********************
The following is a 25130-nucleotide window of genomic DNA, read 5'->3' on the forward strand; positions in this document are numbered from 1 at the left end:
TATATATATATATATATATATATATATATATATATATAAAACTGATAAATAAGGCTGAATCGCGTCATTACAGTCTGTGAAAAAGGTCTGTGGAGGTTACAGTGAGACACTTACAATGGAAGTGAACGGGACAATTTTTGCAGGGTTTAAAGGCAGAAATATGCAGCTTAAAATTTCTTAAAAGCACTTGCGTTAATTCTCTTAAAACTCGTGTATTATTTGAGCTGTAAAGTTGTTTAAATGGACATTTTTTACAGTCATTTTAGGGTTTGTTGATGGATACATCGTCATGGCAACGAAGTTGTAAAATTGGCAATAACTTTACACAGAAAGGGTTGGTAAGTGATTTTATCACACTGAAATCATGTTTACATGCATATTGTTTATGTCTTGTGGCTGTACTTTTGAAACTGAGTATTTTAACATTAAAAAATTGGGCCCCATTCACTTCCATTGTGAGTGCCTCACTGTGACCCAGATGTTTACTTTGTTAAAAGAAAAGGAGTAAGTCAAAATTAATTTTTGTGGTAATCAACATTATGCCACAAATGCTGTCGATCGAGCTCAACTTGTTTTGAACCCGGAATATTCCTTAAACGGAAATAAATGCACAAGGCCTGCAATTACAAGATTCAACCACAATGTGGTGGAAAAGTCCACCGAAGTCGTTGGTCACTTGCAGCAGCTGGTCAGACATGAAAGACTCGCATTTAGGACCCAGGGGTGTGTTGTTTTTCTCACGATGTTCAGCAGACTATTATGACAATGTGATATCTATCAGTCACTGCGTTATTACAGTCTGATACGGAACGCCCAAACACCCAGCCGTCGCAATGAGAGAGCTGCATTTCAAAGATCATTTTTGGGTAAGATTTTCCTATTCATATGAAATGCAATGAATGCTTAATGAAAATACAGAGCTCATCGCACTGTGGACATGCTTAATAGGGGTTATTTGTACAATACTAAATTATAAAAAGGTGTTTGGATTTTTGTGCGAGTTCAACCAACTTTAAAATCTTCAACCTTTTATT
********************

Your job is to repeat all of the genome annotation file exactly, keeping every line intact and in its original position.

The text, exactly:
The following is a 25130-nucleotide window of genomic DNA, read 5'->3' on the forward strand; positions in this document are numbered from 1 at the left end:
TATATATATATATATATATATATATATATATATATATAAAACTGATAAATAAGGCTGAATCGCGTCATTACAGTCTGTGAAAAAGGTCTGTGGAGGTTACAGTGAGACACTTACAATGGAAGTGAACGGGACAATTTTTGCAGGGTTTAAAGGCAGAAATATGCAGCTTAAAATTTCTTAAAAGCACTTGCGTTAATTCTCTTAAAACTCGTGTATTATTTGAGCTGTAAAGTTGTTTAAATGGACATTTTTTACAGTCATTTTAGGGTTTGTTGATGGATACATCGTCATGGCAACGAAGTTGTAAAATTGGCAATAACTTTACACAGAAAGGGTTGGTAAGTGATTTTATCACACTGAAATCATGTTTACATGCATATTGTTTATGTCTTGTGGCTGTACTTTTGAAACTGAGTATTTTAACATTAAAAAATTGGGCCCCATTCACTTCCATTGTGAGTGCCTCACTGTGACCCAGATGTTTACTTTGTTAAAAGAAAAGGAGTAAGTCAAAATTAATTTTTGTGGTAATCAACATTATGCCACAAATGCTGTCGATCGAGCTCAACTTGTTTTGAACCCGGAATATTCCTTAAACGGAAATAAATGCACAAGGCCTGCAATTACAAGATTCAACCACAATGTGGTGGAAAAGTCCACCGAAGTCGTTGGTCACTTGCAGCAGCTGGTCAGACATGAAAGACTCGCATTTAGGACCCAGGGGTGTGTTGTTTTTCTCACGATGTTCAGCAGACTATTATGACAATGTGATATCTATCAGTCACTGCGTTATTACAGTCTGATACGGAACGCCCAAACACCCAGCCGTCGCAATGAGAGAGCTGCATTTCAAAGATCATTTTTGGGTAAGATTTTCCTATTCATATGAAATGCAATGAATGCTTAATGAAAATACAGAGCTCATCGCACTGTGGACATGCTTAATAGGGGTTATTTGTACAATACTAAATTATAAAAAGGTGTTTGGATTTTTGTGCGAGTTCAACCAACTTTAAAATCTTCAACCTTTTATT